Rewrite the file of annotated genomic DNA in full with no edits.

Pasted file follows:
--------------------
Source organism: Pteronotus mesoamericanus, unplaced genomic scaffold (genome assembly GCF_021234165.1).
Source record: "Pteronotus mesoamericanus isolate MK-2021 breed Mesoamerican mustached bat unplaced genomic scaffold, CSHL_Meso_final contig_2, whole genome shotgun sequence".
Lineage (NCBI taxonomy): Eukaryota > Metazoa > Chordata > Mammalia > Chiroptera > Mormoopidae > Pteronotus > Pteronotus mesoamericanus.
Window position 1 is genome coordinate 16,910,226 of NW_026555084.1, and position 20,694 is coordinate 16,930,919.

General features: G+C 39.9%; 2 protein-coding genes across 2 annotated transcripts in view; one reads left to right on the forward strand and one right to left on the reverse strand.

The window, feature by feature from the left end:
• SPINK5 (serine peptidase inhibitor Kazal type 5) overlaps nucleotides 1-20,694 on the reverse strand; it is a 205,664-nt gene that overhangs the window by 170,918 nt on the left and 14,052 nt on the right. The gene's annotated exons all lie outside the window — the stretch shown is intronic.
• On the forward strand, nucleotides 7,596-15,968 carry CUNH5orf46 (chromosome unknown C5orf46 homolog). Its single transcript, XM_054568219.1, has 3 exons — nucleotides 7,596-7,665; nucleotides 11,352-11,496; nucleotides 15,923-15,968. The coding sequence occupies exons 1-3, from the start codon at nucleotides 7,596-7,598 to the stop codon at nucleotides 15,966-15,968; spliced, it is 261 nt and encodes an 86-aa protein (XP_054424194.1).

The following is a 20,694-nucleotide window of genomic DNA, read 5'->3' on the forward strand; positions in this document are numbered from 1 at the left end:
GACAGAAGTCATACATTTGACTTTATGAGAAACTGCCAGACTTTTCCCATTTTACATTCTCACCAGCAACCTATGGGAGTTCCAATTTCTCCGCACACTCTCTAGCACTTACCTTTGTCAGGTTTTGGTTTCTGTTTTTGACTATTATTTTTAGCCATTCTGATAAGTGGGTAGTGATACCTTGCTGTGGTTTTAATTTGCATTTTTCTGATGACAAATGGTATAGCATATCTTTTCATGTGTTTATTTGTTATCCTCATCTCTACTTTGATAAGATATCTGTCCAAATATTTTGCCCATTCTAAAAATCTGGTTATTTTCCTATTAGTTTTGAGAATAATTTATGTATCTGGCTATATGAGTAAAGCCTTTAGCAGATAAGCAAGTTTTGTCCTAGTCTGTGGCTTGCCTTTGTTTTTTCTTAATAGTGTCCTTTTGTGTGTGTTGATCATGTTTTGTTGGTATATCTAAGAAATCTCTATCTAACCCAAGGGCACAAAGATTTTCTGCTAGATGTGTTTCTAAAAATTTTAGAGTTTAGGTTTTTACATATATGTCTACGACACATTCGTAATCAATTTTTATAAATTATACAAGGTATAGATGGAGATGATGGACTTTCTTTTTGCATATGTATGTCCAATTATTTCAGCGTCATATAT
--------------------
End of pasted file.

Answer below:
Source organism: Pteronotus mesoamericanus, unplaced genomic scaffold (genome assembly GCF_021234165.1).
Source record: "Pteronotus mesoamericanus isolate MK-2021 breed Mesoamerican mustached bat unplaced genomic scaffold, CSHL_Meso_final contig_2, whole genome shotgun sequence".
Lineage (NCBI taxonomy): Eukaryota > Metazoa > Chordata > Mammalia > Chiroptera > Mormoopidae > Pteronotus > Pteronotus mesoamericanus.
Window position 1 is genome coordinate 16,910,226 of NW_026555084.1, and position 20,694 is coordinate 16,930,919.

General features: G+C 39.9%; 2 protein-coding genes across 2 annotated transcripts in view; one reads left to right on the forward strand and one right to left on the reverse strand.

The window, feature by feature from the left end:
• SPINK5 (serine peptidase inhibitor Kazal type 5) overlaps nucleotides 1-20,694 on the reverse strand; it is a 205,664-nt gene that overhangs the window by 170,918 nt on the left and 14,052 nt on the right. The gene's annotated exons all lie outside the window — the stretch shown is intronic.
• On the forward strand, nucleotides 7,596-15,968 carry CUNH5orf46 (chromosome unknown C5orf46 homolog). Its single transcript, XM_054568219.1, has 3 exons — nucleotides 7,596-7,665; nucleotides 11,352-11,496; nucleotides 15,923-15,968. The coding sequence occupies exons 1-3, from the start codon at nucleotides 7,596-7,598 to the stop codon at nucleotides 15,966-15,968; spliced, it is 261 nt and encodes an 86-aa protein (XP_054424194.1).

The following is a 20,694-nucleotide window of genomic DNA, read 5'->3' on the forward strand; positions in this document are numbered from 1 at the left end:
GACAGAAGTCATACATTTGACTTTATGAGAAACTGCCAGACTTTTCCCATTTTACATTCTCACCAGCAACCTATGGGAGTTCCAATTTCTCCGCACACTCTCTAGCACTTACCTTTGTCAGGTTTTGGTTTCTGTTTTTGACTATTATTTTTAGCCATTCTGATAAGTGGGTAGTGATACCTTGCTGTGGTTTTAATTTGCATTTTTCTGATGACAAATGGTATAGCATATCTTTTCATGTGTTTATTTGTTATCCTCATCTCTACTTTGATAAGATATCTGTCCAAATATTTTGCCCATTCTAAAAATCTGGTTATTTTCCTATTAGTTTTGAGAATAATTTATGTATCTGGCTATATGAGTAAAGCCTTTAGCAGATAAGCAAGTTTTGTCCTAGTCTGTGGCTTGCCTTTGTTTTTTCTTAATAGTGTCCTTTTGTGTGTGTTGATCATGTTTTGTTGGTATATCTAAGAAATCTCTATCTAACCCAAGGGCACAAAGATTTTCTGCTAGATGTGTTTCTAAAAATTTTAGAGTTTAGGTTTTTACATATATGTCTACGACACATTCGTAATCAATTTTTATAAATTATACAAGGTATAGATGGAGATGATGGACTTTCTTTTTGCATATGTATGTCCAATTATTTCAGCGTCATATAT